Iraq’s Justice and Accountability Board, formerly known as the National De-Baathification Committee, recommended last Thursday that 14 parties which derive the bulk of their support from the minority Sunni population be barred from contesting the March 7 national election. The basis for the proposed ban is that they have promoted the ideology of Saddam Hussein’s Ba’ath Party. The recommendation must be ratified by the Electoral Commission and upheld in the Supreme Court before coming into effect. If the ban goes ahead, it has the potential to ignite civil warfare and renewed, large-scale resistance to the ongoing US military presence.
The largest party under threat is the National Dialogue Front (NDF) led by secular nationalist politician Saleh al-Mutlaq. The NDF won 11 seats in the December 2005 parliamentary election. It has functioned as a kind of loyal opposition for the US occupation, criticising its atrocities but in practice arguing that the Sunni elite can regain its privileges only by accepting Iraq’s reduction to an American client state.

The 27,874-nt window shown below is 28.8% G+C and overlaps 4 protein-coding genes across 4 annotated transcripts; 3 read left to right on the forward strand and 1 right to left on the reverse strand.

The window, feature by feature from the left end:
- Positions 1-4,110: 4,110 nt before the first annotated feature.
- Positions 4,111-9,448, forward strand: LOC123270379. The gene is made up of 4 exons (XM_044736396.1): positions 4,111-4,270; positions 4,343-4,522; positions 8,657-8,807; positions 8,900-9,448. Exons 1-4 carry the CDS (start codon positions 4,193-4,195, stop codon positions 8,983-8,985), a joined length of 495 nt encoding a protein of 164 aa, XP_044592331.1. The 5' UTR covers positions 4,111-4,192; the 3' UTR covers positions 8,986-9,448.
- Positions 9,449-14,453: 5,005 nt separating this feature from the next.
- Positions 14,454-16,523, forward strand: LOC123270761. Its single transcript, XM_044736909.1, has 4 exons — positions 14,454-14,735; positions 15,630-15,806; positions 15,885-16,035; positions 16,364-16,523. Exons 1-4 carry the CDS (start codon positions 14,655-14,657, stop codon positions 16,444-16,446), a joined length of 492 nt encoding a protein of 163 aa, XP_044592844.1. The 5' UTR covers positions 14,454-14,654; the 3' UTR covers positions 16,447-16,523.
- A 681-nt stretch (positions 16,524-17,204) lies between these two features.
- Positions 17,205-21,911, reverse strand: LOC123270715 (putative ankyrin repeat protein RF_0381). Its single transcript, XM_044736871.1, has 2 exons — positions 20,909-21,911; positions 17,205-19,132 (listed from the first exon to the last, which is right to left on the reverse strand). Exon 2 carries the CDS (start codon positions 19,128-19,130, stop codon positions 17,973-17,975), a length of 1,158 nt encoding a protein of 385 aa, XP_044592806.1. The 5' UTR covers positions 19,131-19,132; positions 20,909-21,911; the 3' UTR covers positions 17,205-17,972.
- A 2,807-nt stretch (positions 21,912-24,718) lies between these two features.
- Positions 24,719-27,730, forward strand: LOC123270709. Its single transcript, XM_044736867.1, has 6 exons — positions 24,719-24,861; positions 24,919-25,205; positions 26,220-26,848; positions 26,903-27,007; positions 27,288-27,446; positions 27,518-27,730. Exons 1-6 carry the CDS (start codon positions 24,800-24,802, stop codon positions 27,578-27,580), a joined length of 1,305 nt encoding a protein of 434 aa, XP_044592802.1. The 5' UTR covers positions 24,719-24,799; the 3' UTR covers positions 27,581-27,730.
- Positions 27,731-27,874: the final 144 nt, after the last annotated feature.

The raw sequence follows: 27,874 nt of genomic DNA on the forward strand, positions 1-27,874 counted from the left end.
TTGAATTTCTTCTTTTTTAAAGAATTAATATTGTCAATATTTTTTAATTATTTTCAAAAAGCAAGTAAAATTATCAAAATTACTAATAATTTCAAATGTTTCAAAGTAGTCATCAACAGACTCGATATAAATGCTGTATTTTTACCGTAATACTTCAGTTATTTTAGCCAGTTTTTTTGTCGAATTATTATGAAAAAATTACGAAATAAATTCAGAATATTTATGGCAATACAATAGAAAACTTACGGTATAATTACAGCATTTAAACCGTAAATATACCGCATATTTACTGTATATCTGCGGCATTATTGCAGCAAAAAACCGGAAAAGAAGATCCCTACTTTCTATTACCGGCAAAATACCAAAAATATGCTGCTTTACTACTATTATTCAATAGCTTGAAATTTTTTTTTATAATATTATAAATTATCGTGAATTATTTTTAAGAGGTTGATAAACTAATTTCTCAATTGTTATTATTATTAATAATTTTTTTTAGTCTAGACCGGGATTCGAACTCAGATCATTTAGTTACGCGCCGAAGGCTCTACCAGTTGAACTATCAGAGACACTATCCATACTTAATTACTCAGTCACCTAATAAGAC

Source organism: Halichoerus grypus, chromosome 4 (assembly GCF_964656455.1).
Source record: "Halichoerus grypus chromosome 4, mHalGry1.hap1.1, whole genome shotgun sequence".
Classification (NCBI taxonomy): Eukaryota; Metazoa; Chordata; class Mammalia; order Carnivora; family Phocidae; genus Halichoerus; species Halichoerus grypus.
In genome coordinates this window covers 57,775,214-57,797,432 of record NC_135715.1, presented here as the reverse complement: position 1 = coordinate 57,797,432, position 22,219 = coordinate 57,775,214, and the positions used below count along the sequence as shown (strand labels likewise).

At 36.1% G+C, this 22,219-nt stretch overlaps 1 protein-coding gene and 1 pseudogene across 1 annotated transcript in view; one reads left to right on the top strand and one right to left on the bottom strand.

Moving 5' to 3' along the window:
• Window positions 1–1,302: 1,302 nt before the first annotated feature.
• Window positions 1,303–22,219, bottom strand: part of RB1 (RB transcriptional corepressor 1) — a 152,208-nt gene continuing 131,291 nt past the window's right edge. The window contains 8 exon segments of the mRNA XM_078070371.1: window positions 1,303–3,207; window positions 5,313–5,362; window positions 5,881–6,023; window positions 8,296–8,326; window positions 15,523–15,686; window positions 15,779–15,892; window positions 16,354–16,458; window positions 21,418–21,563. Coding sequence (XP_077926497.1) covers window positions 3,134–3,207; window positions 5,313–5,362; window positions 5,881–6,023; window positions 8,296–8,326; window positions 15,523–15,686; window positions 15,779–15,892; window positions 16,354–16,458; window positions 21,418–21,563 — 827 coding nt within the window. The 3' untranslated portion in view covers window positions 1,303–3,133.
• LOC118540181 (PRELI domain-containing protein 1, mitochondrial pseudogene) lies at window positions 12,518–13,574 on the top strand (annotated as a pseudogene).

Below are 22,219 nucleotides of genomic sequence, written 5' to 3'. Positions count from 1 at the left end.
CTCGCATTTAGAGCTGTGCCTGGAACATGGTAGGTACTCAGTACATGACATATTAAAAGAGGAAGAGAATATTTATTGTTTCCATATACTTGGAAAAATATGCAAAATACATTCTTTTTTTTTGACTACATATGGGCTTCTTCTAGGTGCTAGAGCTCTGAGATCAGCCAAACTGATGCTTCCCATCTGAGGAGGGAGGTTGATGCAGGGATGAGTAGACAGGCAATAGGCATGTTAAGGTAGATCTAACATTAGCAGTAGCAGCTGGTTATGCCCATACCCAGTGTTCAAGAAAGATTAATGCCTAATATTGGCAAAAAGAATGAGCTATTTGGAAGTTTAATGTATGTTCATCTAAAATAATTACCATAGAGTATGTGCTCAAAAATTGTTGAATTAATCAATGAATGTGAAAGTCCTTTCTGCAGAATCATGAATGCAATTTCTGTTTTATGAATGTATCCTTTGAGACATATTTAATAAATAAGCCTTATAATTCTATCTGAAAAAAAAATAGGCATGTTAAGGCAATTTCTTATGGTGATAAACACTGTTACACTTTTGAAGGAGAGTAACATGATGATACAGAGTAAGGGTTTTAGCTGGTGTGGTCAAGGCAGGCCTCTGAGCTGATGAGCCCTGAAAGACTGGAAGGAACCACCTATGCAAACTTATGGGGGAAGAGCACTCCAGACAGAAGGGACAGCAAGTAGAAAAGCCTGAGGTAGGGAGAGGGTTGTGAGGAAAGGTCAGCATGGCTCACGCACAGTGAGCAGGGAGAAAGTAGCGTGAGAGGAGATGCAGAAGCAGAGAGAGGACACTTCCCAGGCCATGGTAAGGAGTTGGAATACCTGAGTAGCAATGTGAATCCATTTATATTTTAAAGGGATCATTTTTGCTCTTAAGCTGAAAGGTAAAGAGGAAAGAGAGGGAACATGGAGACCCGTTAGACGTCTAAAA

Under Hussein’s regime, Mutlaq presided over a multi-million dollar agriculture business. He was not, however, an official member of the ruling party. The attempt to ban his NDF on the basis that it is “Baathist” is a transparent attempt to protect the interests of Shiite and Kurdish parties that were installed by the US and dominate the current parliament and the government of Prime Minister Nouri al-Maliki.
In the lead-up to the March vote, Mutlaq has formed an electoral bloc called the Iraq National Movement (INM) with Iyad Allawi, a secular Shiite and CIA asset who was the first US-installed puppet prime minister, and current Sunni vice-president Tariq al-Hashemi. The INM is making a secular appeal to layers who are hostile to sectarian politics. It has denounced Kurdish claims on the city of Kirkuk and alleged Iranian influence over the Shiite parties. Mutlaq has been particularly vocal in condemning Maliki’s muted response to last month’s brief occupation of the al-Fakka oil field on the Iran-Iraq border by Iranian troops.